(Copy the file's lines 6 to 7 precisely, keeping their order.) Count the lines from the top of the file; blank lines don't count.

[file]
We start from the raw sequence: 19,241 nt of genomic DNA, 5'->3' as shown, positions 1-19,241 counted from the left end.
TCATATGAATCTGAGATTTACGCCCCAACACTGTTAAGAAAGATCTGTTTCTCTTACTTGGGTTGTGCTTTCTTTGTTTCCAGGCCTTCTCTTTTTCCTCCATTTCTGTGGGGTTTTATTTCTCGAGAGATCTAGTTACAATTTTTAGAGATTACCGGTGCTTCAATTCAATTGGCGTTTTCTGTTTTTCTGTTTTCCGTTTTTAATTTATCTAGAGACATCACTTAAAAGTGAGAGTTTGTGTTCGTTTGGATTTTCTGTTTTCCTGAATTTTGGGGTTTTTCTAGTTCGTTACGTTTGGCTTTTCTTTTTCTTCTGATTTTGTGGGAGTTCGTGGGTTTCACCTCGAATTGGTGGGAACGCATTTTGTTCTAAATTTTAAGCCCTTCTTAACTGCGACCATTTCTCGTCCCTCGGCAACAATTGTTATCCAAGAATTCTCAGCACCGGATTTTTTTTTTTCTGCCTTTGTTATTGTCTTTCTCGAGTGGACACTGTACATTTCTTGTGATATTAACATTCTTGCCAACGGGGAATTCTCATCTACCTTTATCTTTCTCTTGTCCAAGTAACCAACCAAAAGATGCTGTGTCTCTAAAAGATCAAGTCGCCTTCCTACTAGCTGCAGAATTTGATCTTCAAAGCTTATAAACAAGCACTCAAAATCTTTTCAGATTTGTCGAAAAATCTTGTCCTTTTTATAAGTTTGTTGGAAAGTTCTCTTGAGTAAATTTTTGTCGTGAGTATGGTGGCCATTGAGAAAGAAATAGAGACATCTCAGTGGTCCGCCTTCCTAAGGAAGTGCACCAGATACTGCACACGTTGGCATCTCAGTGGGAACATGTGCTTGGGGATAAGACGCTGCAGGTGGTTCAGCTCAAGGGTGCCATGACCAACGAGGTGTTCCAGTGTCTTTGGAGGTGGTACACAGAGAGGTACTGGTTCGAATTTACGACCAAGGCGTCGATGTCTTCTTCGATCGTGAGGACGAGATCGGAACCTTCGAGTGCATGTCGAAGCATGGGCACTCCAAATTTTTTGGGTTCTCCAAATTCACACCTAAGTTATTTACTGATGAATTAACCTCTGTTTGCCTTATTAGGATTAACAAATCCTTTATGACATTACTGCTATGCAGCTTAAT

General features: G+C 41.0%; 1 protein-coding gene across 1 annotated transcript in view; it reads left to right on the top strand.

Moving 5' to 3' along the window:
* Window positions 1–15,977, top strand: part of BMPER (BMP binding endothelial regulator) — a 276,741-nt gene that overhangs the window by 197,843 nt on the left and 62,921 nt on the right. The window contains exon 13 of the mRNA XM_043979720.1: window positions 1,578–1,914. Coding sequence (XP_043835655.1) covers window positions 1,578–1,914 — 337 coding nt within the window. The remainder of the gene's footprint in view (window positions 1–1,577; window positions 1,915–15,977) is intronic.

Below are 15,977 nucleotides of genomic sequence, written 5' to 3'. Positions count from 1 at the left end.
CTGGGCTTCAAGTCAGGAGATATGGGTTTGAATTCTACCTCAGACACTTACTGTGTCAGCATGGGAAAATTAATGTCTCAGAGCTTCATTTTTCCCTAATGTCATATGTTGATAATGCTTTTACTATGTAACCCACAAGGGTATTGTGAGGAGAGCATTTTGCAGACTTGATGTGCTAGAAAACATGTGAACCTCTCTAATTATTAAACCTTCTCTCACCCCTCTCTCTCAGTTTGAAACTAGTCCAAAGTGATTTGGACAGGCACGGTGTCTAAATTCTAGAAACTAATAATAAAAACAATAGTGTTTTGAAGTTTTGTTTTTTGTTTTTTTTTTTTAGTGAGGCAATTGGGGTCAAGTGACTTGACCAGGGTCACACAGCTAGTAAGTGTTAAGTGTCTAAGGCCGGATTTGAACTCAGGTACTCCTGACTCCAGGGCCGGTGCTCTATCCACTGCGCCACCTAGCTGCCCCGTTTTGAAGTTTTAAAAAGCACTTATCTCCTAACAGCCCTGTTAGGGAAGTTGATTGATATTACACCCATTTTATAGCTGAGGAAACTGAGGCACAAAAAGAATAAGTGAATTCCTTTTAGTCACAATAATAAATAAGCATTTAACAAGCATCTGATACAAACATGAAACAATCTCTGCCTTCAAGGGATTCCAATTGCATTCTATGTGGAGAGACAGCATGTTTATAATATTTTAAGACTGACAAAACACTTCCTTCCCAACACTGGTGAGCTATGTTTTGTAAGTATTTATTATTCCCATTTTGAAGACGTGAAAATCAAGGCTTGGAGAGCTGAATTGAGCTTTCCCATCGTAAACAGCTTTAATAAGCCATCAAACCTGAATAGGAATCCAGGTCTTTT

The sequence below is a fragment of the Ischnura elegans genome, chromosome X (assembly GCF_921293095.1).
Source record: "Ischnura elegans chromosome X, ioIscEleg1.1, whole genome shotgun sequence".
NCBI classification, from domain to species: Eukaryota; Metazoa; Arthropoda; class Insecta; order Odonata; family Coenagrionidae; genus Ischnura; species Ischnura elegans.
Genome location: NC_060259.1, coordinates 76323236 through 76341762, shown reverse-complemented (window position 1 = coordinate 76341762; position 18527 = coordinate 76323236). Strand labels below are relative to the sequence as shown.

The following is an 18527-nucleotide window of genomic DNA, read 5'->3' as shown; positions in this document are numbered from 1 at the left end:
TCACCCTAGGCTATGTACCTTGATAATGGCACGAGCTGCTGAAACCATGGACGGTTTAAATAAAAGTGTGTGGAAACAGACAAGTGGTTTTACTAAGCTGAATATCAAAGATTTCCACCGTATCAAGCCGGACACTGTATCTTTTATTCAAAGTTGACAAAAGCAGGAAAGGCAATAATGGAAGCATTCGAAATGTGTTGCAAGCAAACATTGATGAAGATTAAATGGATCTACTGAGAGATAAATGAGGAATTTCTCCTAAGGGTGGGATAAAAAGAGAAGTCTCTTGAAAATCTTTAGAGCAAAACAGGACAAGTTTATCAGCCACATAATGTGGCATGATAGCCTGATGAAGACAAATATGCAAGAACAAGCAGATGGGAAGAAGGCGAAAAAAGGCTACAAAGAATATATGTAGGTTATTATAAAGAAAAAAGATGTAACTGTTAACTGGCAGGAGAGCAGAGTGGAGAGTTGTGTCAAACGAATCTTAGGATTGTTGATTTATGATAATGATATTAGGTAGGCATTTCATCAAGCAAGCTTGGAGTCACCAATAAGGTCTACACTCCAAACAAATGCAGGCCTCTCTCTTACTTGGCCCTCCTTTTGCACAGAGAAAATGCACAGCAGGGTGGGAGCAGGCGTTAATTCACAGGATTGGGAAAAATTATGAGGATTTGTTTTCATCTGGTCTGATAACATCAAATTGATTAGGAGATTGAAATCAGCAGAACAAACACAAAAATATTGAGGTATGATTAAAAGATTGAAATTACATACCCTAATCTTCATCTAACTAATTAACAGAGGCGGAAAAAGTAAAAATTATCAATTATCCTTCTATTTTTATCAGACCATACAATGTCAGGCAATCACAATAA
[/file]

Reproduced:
Below are 15,977 nucleotides of genomic sequence, written 5' to 3'. Positions count from 1 at the left end.
CTGGGCTTCAAGTCAGGAGATATGGGTTTGAATTCTACCTCAGACACTTACTGTGTCAGCATGGGAAAATTAATGTCTCAGAGCTTCATTTTTCCCTAATGTCATATGTTGATAATGCTTTTACTATGTAACCCACAAGGGTATTGTGAGGAGAGCATTTTGCAGACTTGATGTGCTAGAAAACATGTGAACCTCTCTAATTATTAAACCTTCTCTCACCCCTCTCTCTCAGTTTGAAACTAGTCCAAAGTGATTTGGACAGGCACGGTGTCTAAATTCTAGAAACTAATAATAAAAACAATAGTGTTTTGAAGTTTTGTTTTTTGTTTTTTTTTTTTAGTGAGGCAATTGGGGTCAAGTGACTTGACCAGGGTCACACAGCTAGTAAGTGTTAAGTGTCTAAGGCCGGATTTGAACTCAGGTACTCCTGACTCCAGGGCCGGTGCTCTATCCACTGCGCCACCTAGCTGCCCCGTTTTGAAGTTTTAAAAAGCACTTATCTCCTAACAGCCCTGTTAGGGAAGTTGATTGATATTACACCCATTTTATAGCTGAGGAAACTGAGGCACAAAAAGAATAAGTGAATTCCTTTTAGTCACAATAATAAATAAGCATTTAACAAGCATCTGATACAAACATGAAACAATCTCTGCCTTCAAGGGATTCCAATTGCATTCTATGTGGAGAGACAGCATGTTTATAATATTTTAAGACTGACAAAACACTTCCTTCCCAACACTGGTGAGCTATGTTTTGTAAGTATTTATTATTCCCATTTTGAAGACGTGAAAATCAAGGCTTGGAGAGCTGAATTGAGCTTTCCCATCGTAAACAGCTTTAATAAGCCATCAAACCTGAATAGGAATCCAGGTCTTTT